Charlotte Day

Position: Lead Teacher for Adapted Physical Education Program

School: Orange County Public Schools

School District: Orange County Public Schools

County, State: Orange County, Florida

About the LifeChanger: “Charlotte is a creative teacher, that through her kindness is always making or purchasing extra equipment to allow all of her APE students the opportunity to learn gross motor skills, fine motor skills, and eye-hand coordination — and feel successful with any kind of adapted equipment or games needed."

Trapper Beck

Position: Physical Education Teacher

School: Kaiser Elementary School

School District: Oklahoma City Public Schools

City, State: Oklahoma City, Oklahoma

About the LifeChanger: “In the class, Trapper is always motivating the kids,” says fifth-grade teacher Melody Kuehn, “he is up and doing the activities with them, not sitting on the sidelines. I’ve never heard him put a child down. I’ve never met a student at Kaiser that doesn’t want to go to PE class.”

Everyone at Kaiser calls Trapper Beck “coach” — including the teachers, for whom he has started and still leads an after-school exercise class. He himself is modest. He’d rather keep the focus on the kids and the school.

Robin Jones

Position: Third Grade Teacher

School: Salt Creek Elementary School

School District: Chula Vista Elementary School District

City, State: Chula Vista, California

About the LifeChanger: “I learn as much from them as they do from me!” says Robin, “if you treat students as if they don’t know what they’re doing, they’re not going to want to perform for you. But if you treat them like they are the experts in the class, they will become that expert.”

In Memory of Sandra Winkley-Pikes

Sandra Winkley

Sandra Winkley-Pikes was a special education teacher and coordinator of the AVID (Advancement Via Individual Determination) Program at W.W. Samuel High School in Dallas, TX. She was also our inaugural Grand Prize winner during the 2011-12 LifeChanger of the Year Program. On September 2nd, Mrs. Winkley-Pikes passed away due to complications from pneumonia. We would like to extend our deepest condolences to Mrs. Winkley-Pikes's family, students and colleagues at W.W Samuel High.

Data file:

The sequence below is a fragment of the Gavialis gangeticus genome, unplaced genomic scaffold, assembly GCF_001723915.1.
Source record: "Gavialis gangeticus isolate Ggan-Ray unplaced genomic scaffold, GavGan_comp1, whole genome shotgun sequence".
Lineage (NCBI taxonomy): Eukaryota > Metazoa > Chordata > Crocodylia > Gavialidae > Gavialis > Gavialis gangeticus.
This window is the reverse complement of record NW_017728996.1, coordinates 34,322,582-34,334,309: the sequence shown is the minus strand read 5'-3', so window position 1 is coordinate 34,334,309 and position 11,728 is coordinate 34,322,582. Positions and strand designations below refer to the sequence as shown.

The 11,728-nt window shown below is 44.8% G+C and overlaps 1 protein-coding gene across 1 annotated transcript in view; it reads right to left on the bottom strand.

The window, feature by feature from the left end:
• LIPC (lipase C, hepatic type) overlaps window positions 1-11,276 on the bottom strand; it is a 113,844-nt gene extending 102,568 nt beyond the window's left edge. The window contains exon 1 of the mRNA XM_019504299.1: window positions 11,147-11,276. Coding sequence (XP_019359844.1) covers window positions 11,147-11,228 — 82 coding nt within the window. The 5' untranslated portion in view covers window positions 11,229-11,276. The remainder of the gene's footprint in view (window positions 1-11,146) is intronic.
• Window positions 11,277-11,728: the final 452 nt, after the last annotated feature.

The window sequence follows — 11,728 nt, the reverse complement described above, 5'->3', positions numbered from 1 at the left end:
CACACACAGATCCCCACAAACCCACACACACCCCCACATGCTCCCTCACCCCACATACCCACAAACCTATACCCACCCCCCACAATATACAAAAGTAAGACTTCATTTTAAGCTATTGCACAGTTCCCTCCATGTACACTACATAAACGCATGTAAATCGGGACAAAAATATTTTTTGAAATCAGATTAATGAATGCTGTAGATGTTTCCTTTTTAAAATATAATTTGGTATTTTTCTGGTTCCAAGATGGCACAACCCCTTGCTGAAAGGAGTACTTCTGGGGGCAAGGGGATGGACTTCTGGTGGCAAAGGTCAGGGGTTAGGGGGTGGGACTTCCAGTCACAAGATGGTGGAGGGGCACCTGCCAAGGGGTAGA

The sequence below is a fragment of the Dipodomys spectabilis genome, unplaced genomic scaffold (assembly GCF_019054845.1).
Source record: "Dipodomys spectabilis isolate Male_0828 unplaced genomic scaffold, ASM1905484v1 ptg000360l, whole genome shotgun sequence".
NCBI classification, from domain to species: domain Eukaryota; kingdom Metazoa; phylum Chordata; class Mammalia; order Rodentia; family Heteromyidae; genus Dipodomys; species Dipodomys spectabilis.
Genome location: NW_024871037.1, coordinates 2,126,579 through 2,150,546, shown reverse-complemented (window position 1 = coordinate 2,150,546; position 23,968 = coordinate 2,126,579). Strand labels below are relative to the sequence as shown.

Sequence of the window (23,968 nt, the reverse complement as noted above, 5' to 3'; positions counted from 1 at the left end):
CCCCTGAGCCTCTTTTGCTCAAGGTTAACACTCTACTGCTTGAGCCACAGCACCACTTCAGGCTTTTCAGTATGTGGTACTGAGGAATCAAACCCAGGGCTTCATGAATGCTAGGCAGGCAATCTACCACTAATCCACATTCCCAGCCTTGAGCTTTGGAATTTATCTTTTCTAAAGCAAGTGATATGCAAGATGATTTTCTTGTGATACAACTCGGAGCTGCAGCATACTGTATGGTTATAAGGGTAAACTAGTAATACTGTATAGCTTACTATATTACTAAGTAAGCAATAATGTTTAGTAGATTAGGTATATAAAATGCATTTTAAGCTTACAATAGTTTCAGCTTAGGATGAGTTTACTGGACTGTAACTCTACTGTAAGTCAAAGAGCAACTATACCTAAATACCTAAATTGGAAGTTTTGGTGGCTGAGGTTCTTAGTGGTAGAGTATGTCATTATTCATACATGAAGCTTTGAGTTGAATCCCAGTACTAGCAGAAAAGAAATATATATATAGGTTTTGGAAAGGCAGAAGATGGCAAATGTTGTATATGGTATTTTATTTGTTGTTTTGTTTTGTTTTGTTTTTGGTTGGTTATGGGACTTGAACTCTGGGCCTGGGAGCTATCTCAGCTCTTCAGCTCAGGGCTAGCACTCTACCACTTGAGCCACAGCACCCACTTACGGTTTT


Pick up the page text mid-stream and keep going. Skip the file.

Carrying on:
“She is an inspirational and encouraging woman who is constantly inspiring her students with hope, to reach for a life full of success and achieved goals,” wrote student Cinthya Saravia about Mrs. Winkley-Pikes. “Mrs. Winkley-Pikes is the sort of person who leaves a permanent footprint in a person’s life.”

Mrs. Winkley-Pikes was born in Dallas and moved to a small rural Texas town for the first ten years of her life. Her family moved back to Dallas at the age of ten, where she attended Samuel High School herself. She became the first member of her family to attend college and graduated East Texas State University. Mrs. Winkley-Pikes enjoyed her time in high school so much that she went back to her alma mater after college, where she taught for more than 30 years.

As coordinator of the AVID program, Mrs. Winkley-Pikes's goal was to do everything possible to have kids, especially those who had no family members who graduated college, attend college. In the program's first year, she helped 52 graduating seniors get into college. Over the years, Mrs. Winkley-Pikes had been instrumental in helping W.W. Samuel High School become one of the most successful in the state, and she has motivated many hundreds of kids to attend and graduate college.

After receiving the LifeChanger of the Year Grand Prize, Mrs. Winkley-Pikes continued to give presentations, mentor kids, and teach them the value of life-long education. She was also invited to join the Cabot Community Celebrity Cruisein January 2014.

Mrs. Winkley-Pikes left Samuel High School in 2012, but she did not stop helping students. In 2014 she joined St. Philips Private School as a third grade ELAR and Social Studies teacher. To her students, she was not only their teacher, but their friend, movie buddy and for some, their pen pal this past summer.  She stretched their minds and introduced them to many new and exciting things such as researching and writing a business plan, making college pennants and taking them to college fairs. Believe it or not, she taught 3rd graders how to take notes using the Cornell note system.

She also invited elected officials to come and speak to the students to educate them on the roles and responsibilities of elected officials. Her students met council member Rick Callahan and Craig Watkins, who served as District Attorney at the time.

Mrs. Winkley-Pikes exemplified what it means to be a LifeChanger. She inspired and encouraged students to be the best versions of themselves they could be, no matter what grade level. In honor of the outstanding work she put in to help her students and community, National Life has donated a digital art book, "For Love of Art," to the Atlanta Hosptial Hospitality House in Georgia, where her family stayed . The book contains hundreds of images of artwork from around the country.